A new law created for the protection of the Californians' personal information takes in effect on January. 1, 2020, and it is California's most comprehensive data privacy law ever designed. The California Consumer Privacy Act is more commonly known as CCPA, provides the Golden State residents with the right to learn what the data companies are collecting information about them. Besides, the Law, as indicated in an article posted on CNET, an online technology news site, "also allows the Californians to ask companies not to sell their data, and to delete it."

The complete effect of those new rights is not fully clear since the regulations applied used to impose it are still in the process of finalization. Still, as stated in the same CNET article, companies within and outside California "are already scrambling to be compliant for them to continue doing business in the country's most populous state." Almost two years in the making, CCPA has urged other states to consider their respective privacy regulations, of which some have already been passed. The Law is frequently compared to the General Data Protection Regulation (GDPR) of the European Union, presently the benchmark for online privacy.

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Importance of the New Privacy Law

In California, the New Privacy Law is considered a 'big deal.' It is indeed so because, before it got implemented, companies were not legitimately required to tell people what data they'd gathered. The latter did not have much say over what the companies did with the collected information about them. Now, with the newly implemented regulation, people can now ask the firms to delete the information or cease selling it.

CCPA comprises everything one might expect, like the name, physical address, phone number, username, and password. It also covers information that companies may use to track their online behavior like device identifiers and IP addresses. In addition, the Law covers information, too, that can be utilized to characterize a person such as marital status, religion, sexual orientation, race, and status as a veteran or military member.

Another coverage of the CPPA is the biometric information such as facial recognition or fingerprints data, information location, and browsing history. Information found in public government documents is not included. Therefore, companies can still find out if a person is married, for instance. Nevertheless, these companies should collect said data from government records instead of other sources like people's social media accounts.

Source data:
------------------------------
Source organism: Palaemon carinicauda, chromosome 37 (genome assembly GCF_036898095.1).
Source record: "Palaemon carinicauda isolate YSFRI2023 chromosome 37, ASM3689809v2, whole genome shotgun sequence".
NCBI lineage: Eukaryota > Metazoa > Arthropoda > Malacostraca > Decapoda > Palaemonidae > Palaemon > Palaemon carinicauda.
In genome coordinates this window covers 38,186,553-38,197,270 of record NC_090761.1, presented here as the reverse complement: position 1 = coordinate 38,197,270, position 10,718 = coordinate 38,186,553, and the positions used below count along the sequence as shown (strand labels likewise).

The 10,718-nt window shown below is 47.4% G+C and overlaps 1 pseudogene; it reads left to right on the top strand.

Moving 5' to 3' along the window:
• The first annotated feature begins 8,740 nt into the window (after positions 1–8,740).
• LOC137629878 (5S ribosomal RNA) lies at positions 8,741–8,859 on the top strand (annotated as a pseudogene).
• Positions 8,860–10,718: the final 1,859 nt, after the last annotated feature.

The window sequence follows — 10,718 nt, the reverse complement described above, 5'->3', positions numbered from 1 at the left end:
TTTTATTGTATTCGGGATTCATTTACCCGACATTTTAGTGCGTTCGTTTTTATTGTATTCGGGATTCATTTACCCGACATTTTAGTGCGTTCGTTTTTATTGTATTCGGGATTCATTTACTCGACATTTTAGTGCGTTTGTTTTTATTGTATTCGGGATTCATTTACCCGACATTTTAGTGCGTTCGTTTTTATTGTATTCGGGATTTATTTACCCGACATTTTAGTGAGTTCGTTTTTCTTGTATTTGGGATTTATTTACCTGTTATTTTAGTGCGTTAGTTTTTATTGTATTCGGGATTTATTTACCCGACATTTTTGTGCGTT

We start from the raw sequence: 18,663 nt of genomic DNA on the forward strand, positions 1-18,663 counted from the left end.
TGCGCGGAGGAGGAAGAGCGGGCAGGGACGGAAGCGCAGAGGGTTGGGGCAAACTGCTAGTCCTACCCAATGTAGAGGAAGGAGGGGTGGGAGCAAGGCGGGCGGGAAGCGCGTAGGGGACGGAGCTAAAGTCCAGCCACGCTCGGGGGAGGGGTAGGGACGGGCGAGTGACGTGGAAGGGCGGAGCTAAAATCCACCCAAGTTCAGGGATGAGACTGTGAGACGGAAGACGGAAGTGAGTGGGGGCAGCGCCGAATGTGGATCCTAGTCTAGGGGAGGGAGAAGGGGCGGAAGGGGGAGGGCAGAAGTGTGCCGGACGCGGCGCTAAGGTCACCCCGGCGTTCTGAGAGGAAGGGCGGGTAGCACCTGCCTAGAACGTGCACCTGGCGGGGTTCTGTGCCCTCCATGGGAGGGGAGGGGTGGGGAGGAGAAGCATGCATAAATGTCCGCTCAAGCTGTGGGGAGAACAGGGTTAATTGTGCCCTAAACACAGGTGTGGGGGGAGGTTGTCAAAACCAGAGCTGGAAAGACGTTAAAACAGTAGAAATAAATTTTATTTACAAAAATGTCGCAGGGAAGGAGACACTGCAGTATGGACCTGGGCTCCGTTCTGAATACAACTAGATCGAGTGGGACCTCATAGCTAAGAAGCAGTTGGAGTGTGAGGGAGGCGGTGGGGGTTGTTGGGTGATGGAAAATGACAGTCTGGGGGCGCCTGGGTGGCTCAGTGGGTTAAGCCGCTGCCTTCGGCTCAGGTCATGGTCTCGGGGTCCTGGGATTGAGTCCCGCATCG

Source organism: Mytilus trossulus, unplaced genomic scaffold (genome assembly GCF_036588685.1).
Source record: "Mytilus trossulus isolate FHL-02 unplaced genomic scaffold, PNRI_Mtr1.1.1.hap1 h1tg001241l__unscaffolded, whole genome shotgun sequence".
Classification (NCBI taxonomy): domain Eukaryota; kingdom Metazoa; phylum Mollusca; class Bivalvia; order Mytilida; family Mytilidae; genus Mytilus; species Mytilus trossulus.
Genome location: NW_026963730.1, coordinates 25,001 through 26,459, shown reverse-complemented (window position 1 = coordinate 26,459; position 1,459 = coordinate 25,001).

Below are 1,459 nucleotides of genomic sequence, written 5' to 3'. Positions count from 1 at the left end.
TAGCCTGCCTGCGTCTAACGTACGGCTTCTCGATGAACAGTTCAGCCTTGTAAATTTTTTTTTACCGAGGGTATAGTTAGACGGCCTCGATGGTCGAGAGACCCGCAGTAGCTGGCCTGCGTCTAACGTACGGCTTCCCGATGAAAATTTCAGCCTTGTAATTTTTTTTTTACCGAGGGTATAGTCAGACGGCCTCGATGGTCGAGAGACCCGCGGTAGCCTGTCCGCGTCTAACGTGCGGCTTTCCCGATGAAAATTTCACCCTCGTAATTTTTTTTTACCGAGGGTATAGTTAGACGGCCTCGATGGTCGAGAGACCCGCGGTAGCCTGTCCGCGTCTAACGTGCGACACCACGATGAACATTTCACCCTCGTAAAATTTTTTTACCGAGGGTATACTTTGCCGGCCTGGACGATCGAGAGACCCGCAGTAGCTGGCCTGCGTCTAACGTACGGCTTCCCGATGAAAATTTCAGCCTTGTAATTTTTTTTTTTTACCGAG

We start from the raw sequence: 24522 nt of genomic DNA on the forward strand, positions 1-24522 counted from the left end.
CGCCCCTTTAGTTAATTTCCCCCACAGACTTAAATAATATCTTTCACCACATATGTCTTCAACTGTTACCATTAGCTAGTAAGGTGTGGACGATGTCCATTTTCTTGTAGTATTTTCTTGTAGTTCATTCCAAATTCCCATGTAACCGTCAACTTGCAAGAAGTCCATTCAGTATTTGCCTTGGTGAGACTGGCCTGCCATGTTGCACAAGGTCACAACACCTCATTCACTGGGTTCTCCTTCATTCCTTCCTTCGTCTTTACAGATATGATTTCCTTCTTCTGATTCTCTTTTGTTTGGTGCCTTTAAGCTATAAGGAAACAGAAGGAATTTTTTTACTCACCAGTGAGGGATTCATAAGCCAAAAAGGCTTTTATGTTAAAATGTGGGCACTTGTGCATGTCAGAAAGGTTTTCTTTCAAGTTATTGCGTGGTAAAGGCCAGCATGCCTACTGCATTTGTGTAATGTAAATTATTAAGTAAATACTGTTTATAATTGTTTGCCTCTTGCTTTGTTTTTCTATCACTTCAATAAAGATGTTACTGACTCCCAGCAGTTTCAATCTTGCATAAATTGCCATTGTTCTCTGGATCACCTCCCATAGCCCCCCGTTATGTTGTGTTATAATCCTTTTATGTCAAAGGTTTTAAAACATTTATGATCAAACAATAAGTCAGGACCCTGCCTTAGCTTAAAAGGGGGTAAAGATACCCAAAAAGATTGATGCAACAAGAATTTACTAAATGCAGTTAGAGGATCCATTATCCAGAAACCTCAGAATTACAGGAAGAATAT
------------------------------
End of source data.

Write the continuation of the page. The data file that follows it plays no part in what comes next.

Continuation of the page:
Consequences of not Abiding by the Law

Companies can be fined an amount of $2,500 for each violation. Or, if such a violation is discovered to be intentional, companies can be fined $7,500. This can mean big fines if the violations impact large consumer groups. Incidentally, the California Attorney General is tasked to investigate companies suspected of infringing the Law. According to some critics, companies have the potential to get away with the violation of the Law since the attorney general does not have any resources to catch each violation.

The AG, Xavier Becerra, has publicly stated that his office is not equipped to implement the Law completely. He pushed for the enactment of such an amendment, which failed the passage, that would have allowed the users to sue the businesses directly. So, consequently, to new privacy law is designed to prevent the firms from charging their users who don't want the selling of their information. And, if companies wish to charge users who choose to sell their data, this Law then says, they should divulge how much the data of the user is worth. 

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